Dover City Council to receive diversity consultations

By Leann Schenke
Posted 9/28/21

DOVER — Following a unanimous vote Monday, City Council will begin receiving diversity and inclusion consultation through United Way of Delaware’s Fusion Alliance.

Create an account for additional free stories

Thank you for visiting BayToBayNews. Registered visitors can read 5 free stories per month. Visit our sign-up page to register for your free stories.

Start a digital subscription today!

Subscribers can read unlimited stories for a special introductory rate of $5.99 per month.

Subscribers, please log in to continue

Dover City Council to receive diversity consultations


DOVER — Following a unanimous vote Monday, City Council will begin receiving diversity and inclusion consultation through United Way of Delaware’s Fusion Alliance.

The program, offered through a partnership between United Way, the Central Delaware Chamber of Commerce and the New Castle County Chamber of Commerce, will offer consultation beginning Friday.

The first year will cost the city $5,000. The price increases in the second year to $15,000 should the leaders continue with the program.

The city does have the option to opt out if it does not add money to the fiscal year 2023 budget to cover the cost.

Before council approved the contract, which received staff recommendation, Councilman Fred Neil made a motion to delay the vote 30 days. That motion failed 4-3, with council members Neil, William Hare and Roy Sudler voting in favor.

Councilman Matt Lindell did not attend the meeting, while Councilman Gerald Rocha stepped out of chambers for the discussion and vote because he is an employee of United Way.

Interim City Manager Matt Harline summed up the initiative’s work as “coaching (the city’s) workforce to do a better job in attracting and retaining a diverse workforce through the Fusion Alliance’s curriculum.”

“I think this is an excellent collaborative project,” he said. “It’s not just the city of Dover that will be entering into this collaboration. There will be other cities to compare our progress with.”

He said that while Dover has “far to go” in terms of its diversity and inclusion efforts, “there is a universal interest among the department heads.”

Councilman Hare added that, since prior reports on the topics of diversity and inclusion did not produce results, he was not supporting the motion at first.

Noting that he understood where Councilman Hare’s concerns were coming from, Councilman Andre Boggerty said that what Fusion Alliance offers appears to be “more robust, more involved, more hands-on” consulting.

“It’s an actual tool to utilize,” he said. “(Fusion Alliance) is going to walk us through the process instead of just giving us information and saying apply it ourselves.”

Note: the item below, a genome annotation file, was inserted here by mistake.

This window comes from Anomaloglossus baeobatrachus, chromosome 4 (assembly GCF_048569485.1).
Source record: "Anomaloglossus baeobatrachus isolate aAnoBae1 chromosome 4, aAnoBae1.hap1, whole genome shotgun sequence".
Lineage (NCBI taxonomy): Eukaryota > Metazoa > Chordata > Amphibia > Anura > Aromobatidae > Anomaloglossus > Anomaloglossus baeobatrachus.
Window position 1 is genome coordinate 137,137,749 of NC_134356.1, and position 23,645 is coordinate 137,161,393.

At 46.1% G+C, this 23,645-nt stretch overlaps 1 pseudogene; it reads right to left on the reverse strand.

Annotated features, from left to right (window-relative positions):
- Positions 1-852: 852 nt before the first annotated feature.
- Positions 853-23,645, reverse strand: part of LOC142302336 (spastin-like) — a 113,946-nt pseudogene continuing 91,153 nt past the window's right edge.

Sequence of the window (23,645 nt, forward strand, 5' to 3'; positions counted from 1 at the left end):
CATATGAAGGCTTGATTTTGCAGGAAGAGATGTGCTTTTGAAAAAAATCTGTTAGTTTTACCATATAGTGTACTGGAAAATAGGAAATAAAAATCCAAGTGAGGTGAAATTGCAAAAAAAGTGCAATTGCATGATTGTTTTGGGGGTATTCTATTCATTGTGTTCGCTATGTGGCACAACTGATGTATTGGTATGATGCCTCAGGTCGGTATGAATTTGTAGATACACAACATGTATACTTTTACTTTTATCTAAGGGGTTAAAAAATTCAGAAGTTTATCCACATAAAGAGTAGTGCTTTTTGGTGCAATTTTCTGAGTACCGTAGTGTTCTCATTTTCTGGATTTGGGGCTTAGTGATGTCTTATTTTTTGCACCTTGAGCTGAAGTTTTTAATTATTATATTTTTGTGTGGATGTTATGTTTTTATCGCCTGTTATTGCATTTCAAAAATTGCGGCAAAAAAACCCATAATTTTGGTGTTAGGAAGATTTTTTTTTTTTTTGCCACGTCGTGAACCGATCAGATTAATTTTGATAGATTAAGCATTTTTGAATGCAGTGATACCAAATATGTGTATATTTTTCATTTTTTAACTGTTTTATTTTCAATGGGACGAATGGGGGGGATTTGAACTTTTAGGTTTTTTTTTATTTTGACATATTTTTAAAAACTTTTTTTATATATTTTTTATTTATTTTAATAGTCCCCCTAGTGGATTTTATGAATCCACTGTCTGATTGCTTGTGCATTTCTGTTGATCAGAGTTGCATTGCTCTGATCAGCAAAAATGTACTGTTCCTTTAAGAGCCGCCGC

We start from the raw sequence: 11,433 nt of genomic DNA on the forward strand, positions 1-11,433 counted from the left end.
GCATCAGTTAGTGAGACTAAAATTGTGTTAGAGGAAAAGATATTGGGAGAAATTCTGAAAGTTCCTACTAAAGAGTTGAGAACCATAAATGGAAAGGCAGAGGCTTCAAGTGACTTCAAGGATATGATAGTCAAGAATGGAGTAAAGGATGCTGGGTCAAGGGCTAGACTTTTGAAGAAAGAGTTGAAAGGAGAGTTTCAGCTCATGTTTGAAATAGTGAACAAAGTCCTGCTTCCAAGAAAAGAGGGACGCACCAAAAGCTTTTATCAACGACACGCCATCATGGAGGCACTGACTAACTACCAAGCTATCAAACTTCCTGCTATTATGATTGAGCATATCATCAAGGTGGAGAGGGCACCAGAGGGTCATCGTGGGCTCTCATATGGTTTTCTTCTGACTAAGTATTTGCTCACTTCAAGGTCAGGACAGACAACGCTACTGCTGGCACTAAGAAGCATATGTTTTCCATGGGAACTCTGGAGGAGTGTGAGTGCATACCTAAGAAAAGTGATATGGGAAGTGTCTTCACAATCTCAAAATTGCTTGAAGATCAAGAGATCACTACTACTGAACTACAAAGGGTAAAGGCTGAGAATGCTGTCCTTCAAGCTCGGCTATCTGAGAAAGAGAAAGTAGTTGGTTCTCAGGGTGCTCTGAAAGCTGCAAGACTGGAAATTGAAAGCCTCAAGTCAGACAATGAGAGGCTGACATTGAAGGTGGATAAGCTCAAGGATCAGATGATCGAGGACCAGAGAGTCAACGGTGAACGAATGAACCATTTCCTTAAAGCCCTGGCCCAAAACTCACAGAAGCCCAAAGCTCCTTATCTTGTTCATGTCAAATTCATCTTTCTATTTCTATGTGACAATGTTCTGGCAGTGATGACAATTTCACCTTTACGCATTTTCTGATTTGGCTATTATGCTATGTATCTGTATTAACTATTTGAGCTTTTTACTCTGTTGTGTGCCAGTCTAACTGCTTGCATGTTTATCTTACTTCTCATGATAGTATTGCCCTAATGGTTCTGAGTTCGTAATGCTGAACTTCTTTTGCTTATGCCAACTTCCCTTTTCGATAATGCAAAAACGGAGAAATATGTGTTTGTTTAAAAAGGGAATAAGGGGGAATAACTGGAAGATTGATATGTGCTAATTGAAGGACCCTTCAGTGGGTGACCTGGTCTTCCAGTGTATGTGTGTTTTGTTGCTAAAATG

During an earlier Council of the Whole meeting, Michelle Taylor, president and CEO of United Way of Delaware, explained that Fusion Alliance aims to transform the culture and landscape within businesses, starting at the senior level and working down.

She said the alliance will help “foster conversations” and help the city develop a plan to achieve higher levels of diversity and inclusion. The goals are to increase interest in people applying to work for the city and to lessen the turnover rate.

Though he eventually voted for the initiative, Councilman Neil at first suggested delaying a decision until November to allow the city to find people who are willing to work first.

“So we can make sure that all of our ducks are in order and find some sort of a pool of people who are willing to come here,” he said. “You can’t diversify if they’re not showing up.”

Councilman Boggerty said the city should take “appropriate steps and appropriate measures” to address any issues now, rather than wait to fix problems once new employees are in place.

“To wait until we get employees, … I think that’s kind of backwards,” he said. “I think we need to address what we need to address, and then, our constituents and others will see that we’re really making an honest effort to make the city of Dover, the great city of Dover — which I love and we all love because we wouldn’t be here if we didn’t — a place not only to live but a place to work, as well.”

Councilman David Anderson also supported the training, saying that as the workforce market improves, the city needs to be ready.

He also praised Fusion Alliance for not being “another study” and more action-oriented.

“I want to praise our city manager for saying, ‘Let’s stop talking. Let’s stop talking and let’s get some people here who know how to help us over this hill,’” Councilman Anderson said. “We haven’t figured out in 300 years how to get this done in the city of Dover, so maybe we need someone to help us.”

Councilman Sudler said he originally wanted to delay the vote so he could see more data that speaks to Fusion Alliance’s effectiveness.

“I’m always about data, and I just was not that convinced that, at this time, what we are faced with and confronted with, that right now is the best time to do this,” he said.